Kenya Airways has signed an agreement with Turkish Airlines for delivery of the first B777-300ER aircraft to be subleased to the carrier which is on a rapid-expansion path with an acute shortage of aircraft.
Kenya Airways CEO Mbuvi Ngunze said the B777-300ER has now been deregistered in Kenya and subsequently re-registered in Turkey.
“It has been a long journey and we are happy to announce our plans are now coming to fruition,” Ngunze said in a statement released in Nairobi.
Aviation analysts said the shift to leasing is expected to reduce the airline’s debt load and overall capital expenditure, easing pressure on the loss-making airline.
“Subleasing and selling of aircraft will improve our fleet costs by over 7 million U.S. dollars a month and is part of our strategy to turn Kenya Airways into profitability in the next 18 to 24 months,” he added.
The leasing of the aircraft would leave Kenya Airways to operate their long-haul services with the state-of-the-art Boeing B787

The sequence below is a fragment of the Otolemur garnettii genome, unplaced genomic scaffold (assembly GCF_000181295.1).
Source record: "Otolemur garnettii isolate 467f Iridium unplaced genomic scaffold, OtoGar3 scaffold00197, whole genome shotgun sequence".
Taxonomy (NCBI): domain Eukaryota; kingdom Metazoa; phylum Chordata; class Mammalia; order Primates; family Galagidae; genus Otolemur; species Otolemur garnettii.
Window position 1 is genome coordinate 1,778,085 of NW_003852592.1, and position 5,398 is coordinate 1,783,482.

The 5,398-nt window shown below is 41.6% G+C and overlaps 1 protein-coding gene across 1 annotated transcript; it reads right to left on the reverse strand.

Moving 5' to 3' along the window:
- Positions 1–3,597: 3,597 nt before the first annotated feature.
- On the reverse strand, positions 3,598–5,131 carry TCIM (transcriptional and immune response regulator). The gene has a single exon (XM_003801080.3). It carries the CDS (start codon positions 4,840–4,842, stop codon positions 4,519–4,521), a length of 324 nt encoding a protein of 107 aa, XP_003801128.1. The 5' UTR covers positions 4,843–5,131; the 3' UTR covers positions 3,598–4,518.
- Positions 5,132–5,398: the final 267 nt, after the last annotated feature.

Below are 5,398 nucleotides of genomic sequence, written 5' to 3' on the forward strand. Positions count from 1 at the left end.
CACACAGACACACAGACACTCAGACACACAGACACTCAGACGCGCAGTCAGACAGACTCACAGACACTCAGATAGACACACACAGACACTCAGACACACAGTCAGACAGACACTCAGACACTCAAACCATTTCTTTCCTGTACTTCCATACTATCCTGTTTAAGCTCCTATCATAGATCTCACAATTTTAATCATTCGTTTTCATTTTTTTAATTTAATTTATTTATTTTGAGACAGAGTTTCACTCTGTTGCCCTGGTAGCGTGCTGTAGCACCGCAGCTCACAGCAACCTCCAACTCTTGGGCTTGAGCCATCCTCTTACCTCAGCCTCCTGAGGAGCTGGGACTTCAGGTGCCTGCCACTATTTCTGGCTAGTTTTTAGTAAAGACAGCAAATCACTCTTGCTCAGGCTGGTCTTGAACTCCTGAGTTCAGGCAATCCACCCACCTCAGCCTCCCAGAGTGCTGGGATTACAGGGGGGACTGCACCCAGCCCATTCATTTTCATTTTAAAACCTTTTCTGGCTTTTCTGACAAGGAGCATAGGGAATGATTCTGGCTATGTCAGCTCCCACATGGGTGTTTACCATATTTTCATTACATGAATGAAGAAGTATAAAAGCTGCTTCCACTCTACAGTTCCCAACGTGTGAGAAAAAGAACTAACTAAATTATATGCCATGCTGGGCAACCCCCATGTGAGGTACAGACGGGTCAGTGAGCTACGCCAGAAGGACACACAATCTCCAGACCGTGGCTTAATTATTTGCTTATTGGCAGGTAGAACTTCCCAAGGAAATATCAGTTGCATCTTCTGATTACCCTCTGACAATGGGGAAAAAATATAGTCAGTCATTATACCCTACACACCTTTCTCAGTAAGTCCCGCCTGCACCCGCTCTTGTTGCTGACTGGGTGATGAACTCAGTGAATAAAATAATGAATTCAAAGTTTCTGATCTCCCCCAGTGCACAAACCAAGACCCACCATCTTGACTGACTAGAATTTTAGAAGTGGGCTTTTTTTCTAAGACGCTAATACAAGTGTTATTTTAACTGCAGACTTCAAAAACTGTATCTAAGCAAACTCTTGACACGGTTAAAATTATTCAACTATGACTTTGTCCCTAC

Dreamliner, of which seven aircraft are presently in service.
The sublease is part of the Kenyan carrier’s strategy as it seeks to rationalise its excess capacity through sub-leases and outright sales.
This year alone, Kenya Airways has signed a sale agreement with Omni Air International (Omni) for two B777-200ERs and a sublease agreement with Oman Air for two B787-8s.
Both B777-200ERs have since been delivered to Omni and the first of the two 787-8s was delivered to Oman Air at the beginning of April 2016.
“The airline plans to continue to utilize its B787, B737 and E190 fleets across its network in a more efficient manner and increasing utilization,” Ngunze said.